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Berlin: The Wicked City

Lest you think I only play miniatures wargames, here is my review of the (not-so-recent) supplement for Call of Cthulhu 7th edition, Berlin: the Wicked City. Having run a couple adventures from it, this is my favorite RPG supplement ever. Hands down. My advice is this: Immediately go and buy a copy from your FLGS or from Chaosium's web store.


Overview.

Written by David Larkins, Mike Mason, and Lynne Hardy, Berlin: The Wicked City takes investigators into the seedy world of 1920s Berlin.


Why 1920s Berlin? It is a massive city filled with all sorts of humanity, pandering to every interest imaginable, and torn apart by deep political divides, largely between communists and a panoply of right-wing groups. Mass protests and pitched battles in the streets are a thing. Poverty is ever-present in the post-war economy, and many refugees fleeing the Russian Civil War raging to the east end up in Berlin. Plus there is plenty of sex, drugs, and cabaret. The setting is the perfect backdrop for a Call of Cthulhu campaign.


Now comes the Mythos. With such a brooding and dark background that rings true (because it is true), 1920s Berlin is a believable and fascinating setting for Mythos intrusions into our reality.


Digging Into Details


Coming in at a comprehensive 272 pages, this tome is absolutely packed with material. Without divulging any spoilers, let's look at what you get.


Before we talk substance, let's talk about the production value. The book is easy-to-read with a weathered paper background that does not distract from the text. Just about every page is illustrated with an actual photograph of a place or person in 1920 Berlin, or an illustration.

The first three chapters give a wealth of detail on the city and its inhabitants. These chapters aren't tied to any particular scenario, but rather set the scene. They give a keeper a wealth of information to bring 1920s Berlin to life. There is a little section on each borough and major zone of the city, highlighting some of the major sites and sounds of each. From houses of worship to prostitutes, the book makes it easy to bring a locale to life, and with just the right amount of local flavor. This is important because Berlin is a massive city, and it could otherwise turn into much of a sameness.


On top of geography, there is a wealth of useful information on transportation, housing, cultural institutions, economics, political parties, criminal justice system, nightlife, and the underworld. All of it is presented in an easy-to-use format that makes reference painless and prevents useless information overload. There are also useful rules for such eventualities as drug and alcohol use.


Also featured are biographical snippets of dozens of historical personalities who inhabited or passed through Berlin in the 1920s. Everyone from Marlene Dietrich to Christopher Isherwood. But, sadly, Sally Bowles does not appear. These are great for dropping into scenarios, because players will feel like they know and can relate to these figures, rather than just any old made-up NPC.


The book also has a handy-dandy map folded up and slipped in. Truly a nice handout to have for free.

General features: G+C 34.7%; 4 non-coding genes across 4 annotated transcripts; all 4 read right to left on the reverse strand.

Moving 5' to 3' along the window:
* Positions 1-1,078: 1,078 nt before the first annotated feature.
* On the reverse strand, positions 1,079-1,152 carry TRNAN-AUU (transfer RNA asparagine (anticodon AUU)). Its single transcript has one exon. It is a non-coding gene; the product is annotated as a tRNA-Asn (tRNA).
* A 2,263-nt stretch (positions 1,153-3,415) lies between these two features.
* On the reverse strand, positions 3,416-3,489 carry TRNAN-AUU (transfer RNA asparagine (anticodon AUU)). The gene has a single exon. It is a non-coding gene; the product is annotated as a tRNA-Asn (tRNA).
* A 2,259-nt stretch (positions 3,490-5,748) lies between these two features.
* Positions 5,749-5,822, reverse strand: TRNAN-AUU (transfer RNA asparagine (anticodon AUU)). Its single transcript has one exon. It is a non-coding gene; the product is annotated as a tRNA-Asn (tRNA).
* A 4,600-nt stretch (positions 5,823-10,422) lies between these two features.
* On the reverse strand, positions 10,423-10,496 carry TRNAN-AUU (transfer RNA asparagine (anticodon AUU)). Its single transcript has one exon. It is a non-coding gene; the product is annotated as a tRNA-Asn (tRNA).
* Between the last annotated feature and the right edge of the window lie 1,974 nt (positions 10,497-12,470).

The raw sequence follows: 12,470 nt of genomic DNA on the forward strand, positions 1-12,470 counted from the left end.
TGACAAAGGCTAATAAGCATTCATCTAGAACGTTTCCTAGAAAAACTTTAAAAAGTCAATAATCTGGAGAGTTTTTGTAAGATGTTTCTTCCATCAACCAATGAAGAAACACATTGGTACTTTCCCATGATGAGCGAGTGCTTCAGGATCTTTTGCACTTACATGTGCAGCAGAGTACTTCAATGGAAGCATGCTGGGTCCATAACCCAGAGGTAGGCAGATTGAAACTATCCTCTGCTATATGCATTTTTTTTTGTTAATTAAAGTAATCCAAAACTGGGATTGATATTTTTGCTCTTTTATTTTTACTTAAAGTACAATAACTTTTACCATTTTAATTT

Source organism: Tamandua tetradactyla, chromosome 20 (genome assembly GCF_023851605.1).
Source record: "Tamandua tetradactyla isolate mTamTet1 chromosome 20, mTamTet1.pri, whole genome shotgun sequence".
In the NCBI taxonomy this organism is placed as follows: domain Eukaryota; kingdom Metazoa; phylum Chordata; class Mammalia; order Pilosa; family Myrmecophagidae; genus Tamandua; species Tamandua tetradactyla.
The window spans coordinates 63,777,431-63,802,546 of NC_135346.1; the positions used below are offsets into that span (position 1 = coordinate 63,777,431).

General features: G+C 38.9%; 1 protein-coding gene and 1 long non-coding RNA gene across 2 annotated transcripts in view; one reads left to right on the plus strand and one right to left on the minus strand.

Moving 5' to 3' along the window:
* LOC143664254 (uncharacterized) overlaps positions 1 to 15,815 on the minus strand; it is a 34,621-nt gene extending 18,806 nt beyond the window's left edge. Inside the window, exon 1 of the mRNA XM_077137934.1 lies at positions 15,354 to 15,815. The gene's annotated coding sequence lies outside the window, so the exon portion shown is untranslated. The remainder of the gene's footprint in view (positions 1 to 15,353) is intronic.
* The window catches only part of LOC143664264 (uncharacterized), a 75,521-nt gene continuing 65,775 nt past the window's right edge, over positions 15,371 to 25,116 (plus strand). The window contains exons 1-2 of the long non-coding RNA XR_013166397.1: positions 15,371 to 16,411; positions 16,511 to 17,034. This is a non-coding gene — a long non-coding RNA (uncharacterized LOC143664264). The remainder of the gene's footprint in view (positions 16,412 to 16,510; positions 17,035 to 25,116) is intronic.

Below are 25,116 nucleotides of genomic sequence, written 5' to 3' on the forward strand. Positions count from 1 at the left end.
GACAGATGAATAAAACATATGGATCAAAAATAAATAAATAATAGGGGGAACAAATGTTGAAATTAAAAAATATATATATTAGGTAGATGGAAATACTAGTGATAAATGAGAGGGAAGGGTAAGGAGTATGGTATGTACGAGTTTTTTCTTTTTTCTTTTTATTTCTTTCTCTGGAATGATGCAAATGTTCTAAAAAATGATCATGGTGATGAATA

The book then turns to the Mythos in Chapter 3. Here is where Larkins is a real genius. Not only does he give us a great sandbox to run around in, but he weaves the Lovecraftian elements in masterfully. My favorite part of this chapter is the scenario seeds, which are no more than a couple paragraphs each that are pure V-2 rocket fuel for an adventure.


The book comes with three ready-made scenarios. I won't give any plot spoilers. Suffice it to say that one adventure has the players on an occult investigation into a serial killer, another involves the haunting of a Berlin film production, and the third involves a jaunt into the seedy nightlife of Berlin. In each, the Mythos involvement feels like a natural extension of the misery, smut, and historical drama the players will already be interested in exploring. It feels natural and unforced, and not like a Shoggoth was shoe-horned in just to have a Lovecraft bent.


As hinted above, there is a great deal of adult content in this setting. I don't think the game overdoes it. 1920s Berlin was, at least for some people, a decadent place. But beyond the sex and drugs, the setting confronts players with uncomfortable situations stemming from the rise of violent, right-wing political groups in 1920s Germany. And then there is the overall human misery of much of the city living in desperate poverty. Those are part of the setting and part of the game, and need to be treated with respect. It's good that encounters with reactionary militants is uncomfortable. But the game is not a one-trick pony, and the book does a good job of dealing with these elements while not being on the nose.


Final Thoughts


Berlin has a special place in my heart since I spent a week there in 2019 and it was my first trip abroad in 10 years. I saw so much, and there is still so much more to see. It is an incredibly cosmopolitan and exciting place. So naturally, I was drawn to this book.


If you run Call of Cthulhu, this book is a must. Period. I am two scenarios in and my group loves it. I suspect we will be skulking about Berlin for another year at least. And even then I do not think the book would fail to provide more material and inspiration for further adventures if we wanted. The setting and scenarios are just too rich to pass up, and the production value is unimaginably good.


If you don't play Call of Cthulhu, you should still pick this book up if you have any interest in running a game set in 1920s Berlin.

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